The uptake of open source software in the UK's public sector has been slow, even though the government claims that it is committed to using the technology.
There has also been little change in the amount of proprietary software used by public sector departments, mainly because the government's policy is to limit investment in new IT systems, according to Graeme Swan, an IT advisory partner at Ernst & Young. Swan meets around three chief information officers (CIOs) a week from government departments or financial services firms.
"I haven't noticed any pick-up in governments deploying open source software, even if it is cheap. [The government's view is that] if it costs anything, why bother?" said Swan.
In 2009, the Labour government published a policy document entitled Open Source, Open Standards and Re-Use, which claimed that the public sector would use open source rather than proprietary alternatives if there was no significant cost difference.
In March this year the coalition government promised to further this strategy, and to procure open source solutions to cut public spending on government ICT where appropriate.
In an interview with V3, Swan that said this policy, and others, had seen no noticeable action in the past two years because of the government's over-riding commitment to slash public spending.
However, Swan maintained that philosophically the government does want to adopt open source software, and said he believes that the government will give open source players a fair chance to compete for a contract to run the new universal benefits system.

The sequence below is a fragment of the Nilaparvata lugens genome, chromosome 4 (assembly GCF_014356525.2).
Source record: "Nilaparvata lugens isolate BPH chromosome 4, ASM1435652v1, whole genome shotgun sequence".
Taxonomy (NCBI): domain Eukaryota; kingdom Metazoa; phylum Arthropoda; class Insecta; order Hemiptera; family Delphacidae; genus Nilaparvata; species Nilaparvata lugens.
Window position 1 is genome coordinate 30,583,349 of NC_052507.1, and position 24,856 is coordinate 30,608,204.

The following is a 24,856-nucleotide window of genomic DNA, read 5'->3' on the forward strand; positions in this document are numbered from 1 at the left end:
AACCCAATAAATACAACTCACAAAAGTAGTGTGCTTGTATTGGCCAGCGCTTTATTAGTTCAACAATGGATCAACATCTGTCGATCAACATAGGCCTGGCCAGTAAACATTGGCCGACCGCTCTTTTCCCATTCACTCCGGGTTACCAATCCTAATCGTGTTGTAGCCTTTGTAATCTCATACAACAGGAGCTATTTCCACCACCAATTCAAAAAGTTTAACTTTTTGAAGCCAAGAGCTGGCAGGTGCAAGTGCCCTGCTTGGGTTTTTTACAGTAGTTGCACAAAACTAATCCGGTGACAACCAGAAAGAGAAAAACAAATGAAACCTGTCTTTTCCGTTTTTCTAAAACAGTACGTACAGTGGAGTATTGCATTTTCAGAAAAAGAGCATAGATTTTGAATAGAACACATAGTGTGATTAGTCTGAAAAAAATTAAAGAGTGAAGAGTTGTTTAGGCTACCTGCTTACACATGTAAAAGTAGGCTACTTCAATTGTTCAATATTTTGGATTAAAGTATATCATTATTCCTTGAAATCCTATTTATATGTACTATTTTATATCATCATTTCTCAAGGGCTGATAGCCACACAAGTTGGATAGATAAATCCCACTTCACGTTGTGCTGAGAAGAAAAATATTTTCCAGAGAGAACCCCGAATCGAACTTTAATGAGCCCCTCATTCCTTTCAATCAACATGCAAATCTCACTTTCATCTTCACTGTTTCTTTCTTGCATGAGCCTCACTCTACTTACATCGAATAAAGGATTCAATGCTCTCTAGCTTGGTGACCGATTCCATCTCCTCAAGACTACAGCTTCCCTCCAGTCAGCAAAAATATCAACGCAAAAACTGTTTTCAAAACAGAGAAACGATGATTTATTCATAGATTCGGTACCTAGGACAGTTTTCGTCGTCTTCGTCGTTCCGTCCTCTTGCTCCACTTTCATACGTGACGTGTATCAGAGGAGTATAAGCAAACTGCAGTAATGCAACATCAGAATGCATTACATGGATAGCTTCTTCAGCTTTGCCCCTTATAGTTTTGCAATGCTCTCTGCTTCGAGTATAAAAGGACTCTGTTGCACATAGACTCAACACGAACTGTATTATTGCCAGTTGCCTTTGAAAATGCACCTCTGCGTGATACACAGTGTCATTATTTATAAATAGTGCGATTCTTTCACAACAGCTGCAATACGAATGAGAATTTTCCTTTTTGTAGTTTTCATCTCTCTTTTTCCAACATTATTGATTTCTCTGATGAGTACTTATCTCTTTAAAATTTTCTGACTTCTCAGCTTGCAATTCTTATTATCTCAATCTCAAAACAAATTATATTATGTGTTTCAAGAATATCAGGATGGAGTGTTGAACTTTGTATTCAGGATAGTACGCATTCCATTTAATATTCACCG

Swan explained that conversations with public and private sector CIOs revolve around how Ernst & Young could help them move to cloud architectures, but even this is being held back by cost reduction strategies.
Ironically the cloud model of computing and open source technology are both strategies that could deliver cost savings for IT departments.
"The cloud may save organisations costs, but that's something a multinational doesn't really want to hear if it's just spent 10 years investing in infrastructure and building a datacentre in India," Swan said.
"If someone says it can reduce up to 30 per cent of their IT spend, they have to weigh up whether it's worth considering when they have so many other things to do.
"The last two years, IT budgets have been down and there are no signs of it getting better. Business and government CIOs feel they have made enough IT investment already and I think they are right."
Swan added that, in his experience, multinationals tend to consider cloud computing only if they are launching a new product that needs new infrastructure. Smaller companies and startups run most of their systems in the cloud, meanwhile, because they have not had to rip and replace old architectures, and cloud computing is the cheapest way forward.
Also, what's a USB stick?
Gravitational waves become extremely weak by the time they reach the Earth and require highly sensitive equipment for detection
The reactor topped out at 100 million° C
Cosmic event will not cause any disruption on Earth, say scientists